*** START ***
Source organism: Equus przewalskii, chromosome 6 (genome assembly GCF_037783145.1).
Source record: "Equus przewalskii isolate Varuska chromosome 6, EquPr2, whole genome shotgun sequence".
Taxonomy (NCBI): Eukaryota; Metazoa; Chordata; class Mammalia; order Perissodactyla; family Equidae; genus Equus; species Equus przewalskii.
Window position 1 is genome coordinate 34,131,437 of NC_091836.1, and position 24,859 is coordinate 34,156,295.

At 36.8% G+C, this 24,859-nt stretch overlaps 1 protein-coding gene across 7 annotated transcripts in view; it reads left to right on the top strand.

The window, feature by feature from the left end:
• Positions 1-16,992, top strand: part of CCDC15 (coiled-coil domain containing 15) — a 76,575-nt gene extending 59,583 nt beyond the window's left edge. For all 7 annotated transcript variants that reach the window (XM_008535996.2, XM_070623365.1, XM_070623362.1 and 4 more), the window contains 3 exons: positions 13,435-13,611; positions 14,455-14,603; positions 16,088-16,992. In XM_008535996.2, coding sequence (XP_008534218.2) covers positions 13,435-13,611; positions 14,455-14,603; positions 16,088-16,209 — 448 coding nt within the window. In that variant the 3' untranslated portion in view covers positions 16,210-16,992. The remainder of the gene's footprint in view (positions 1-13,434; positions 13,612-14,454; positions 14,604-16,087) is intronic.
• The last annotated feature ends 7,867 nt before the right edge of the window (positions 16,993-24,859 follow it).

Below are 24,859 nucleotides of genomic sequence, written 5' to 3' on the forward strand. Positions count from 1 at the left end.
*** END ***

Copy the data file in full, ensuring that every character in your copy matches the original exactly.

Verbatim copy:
Source organism: Equus przewalskii, chromosome 6 (genome assembly GCF_037783145.1).
Source record: "Equus przewalskii isolate Varuska chromosome 6, EquPr2, whole genome shotgun sequence".
Taxonomy (NCBI): Eukaryota; Metazoa; Chordata; class Mammalia; order Perissodactyla; family Equidae; genus Equus; species Equus przewalskii.
Window position 1 is genome coordinate 34,131,437 of NC_091836.1, and position 24,859 is coordinate 34,156,295.

At 36.8% G+C, this 24,859-nt stretch overlaps 1 protein-coding gene across 7 annotated transcripts in view; it reads left to right on the top strand.

The window, feature by feature from the left end:
• Positions 1-16,992, top strand: part of CCDC15 (coiled-coil domain containing 15) — a 76,575-nt gene extending 59,583 nt beyond the window's left edge. For all 7 annotated transcript variants that reach the window (XM_008535996.2, XM_070623365.1, XM_070623362.1 and 4 more), the window contains 3 exons: positions 13,435-13,611; positions 14,455-14,603; positions 16,088-16,992. In XM_008535996.2, coding sequence (XP_008534218.2) covers positions 13,435-13,611; positions 14,455-14,603; positions 16,088-16,209 — 448 coding nt within the window. In that variant the 3' untranslated portion in view covers positions 16,210-16,992. The remainder of the gene's footprint in view (positions 1-13,434; positions 13,612-14,454; positions 14,604-16,087) is intronic.
• The last annotated feature ends 7,867 nt before the right edge of the window (positions 16,993-24,859 follow it).

Below are 24,859 nucleotides of genomic sequence, written 5' to 3' on the forward strand. Positions count from 1 at the left end.